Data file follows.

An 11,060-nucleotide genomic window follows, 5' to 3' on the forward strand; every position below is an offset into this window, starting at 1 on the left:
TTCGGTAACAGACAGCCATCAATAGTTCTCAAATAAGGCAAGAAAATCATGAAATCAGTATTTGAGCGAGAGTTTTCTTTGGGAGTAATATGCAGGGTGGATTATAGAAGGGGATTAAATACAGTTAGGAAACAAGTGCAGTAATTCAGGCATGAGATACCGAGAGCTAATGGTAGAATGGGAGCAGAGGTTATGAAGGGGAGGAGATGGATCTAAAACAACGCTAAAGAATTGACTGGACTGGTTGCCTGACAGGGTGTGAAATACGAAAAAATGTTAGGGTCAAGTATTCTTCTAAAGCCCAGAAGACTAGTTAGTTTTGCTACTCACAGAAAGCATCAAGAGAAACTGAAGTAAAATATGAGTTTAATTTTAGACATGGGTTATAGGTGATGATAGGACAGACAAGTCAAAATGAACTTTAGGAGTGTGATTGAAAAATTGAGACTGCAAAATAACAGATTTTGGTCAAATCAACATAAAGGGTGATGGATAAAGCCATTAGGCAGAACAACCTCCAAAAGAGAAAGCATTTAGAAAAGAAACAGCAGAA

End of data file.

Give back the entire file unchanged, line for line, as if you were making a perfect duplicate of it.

An 11,060-nucleotide genomic window follows, 5' to 3' on the forward strand; every position below is an offset into this window, starting at 1 on the left:
TTCGGTAACAGACAGCCATCAATAGTTCTCAAATAAGGCAAGAAAATCATGAAATCAGTATTTGAGCGAGAGTTTTCTTTGGGAGTAATATGCAGGGTGGATTATAGAAGGGGATTAAATACAGTTAGGAAACAAGTGCAGTAATTCAGGCATGAGATACCGAGAGCTAATGGTAGAATGGGAGCAGAGGTTATGAAGGGGAGGAGATGGATCTAAAACAACGCTAAAGAATTGACTGGACTGGTTGCCTGACAGGGTGTGAAATACGAAAAAATGTTAGGGTCAAGTATTCTTCTAAAGCCCAGAAGACTAGTTAGTTTTGCTACTCACAGAAAGCATCAAGAGAAACTGAAGTAAAATATGAGTTTAATTTTAGACATGGGTTATAGGTGATGATAGGACAGACAAGTCAAAATGAACTTTAGGAGTGTGATTGAAAAATTGAGACTGCAAAATAACAGATTTTGGTCAAATCAACATAAAGGGTGATGGATAAAGCCATTAGGCAGAACAACCTCCAAAAGAGAAAGCATTTAGAAAAGAAACAGCAGAA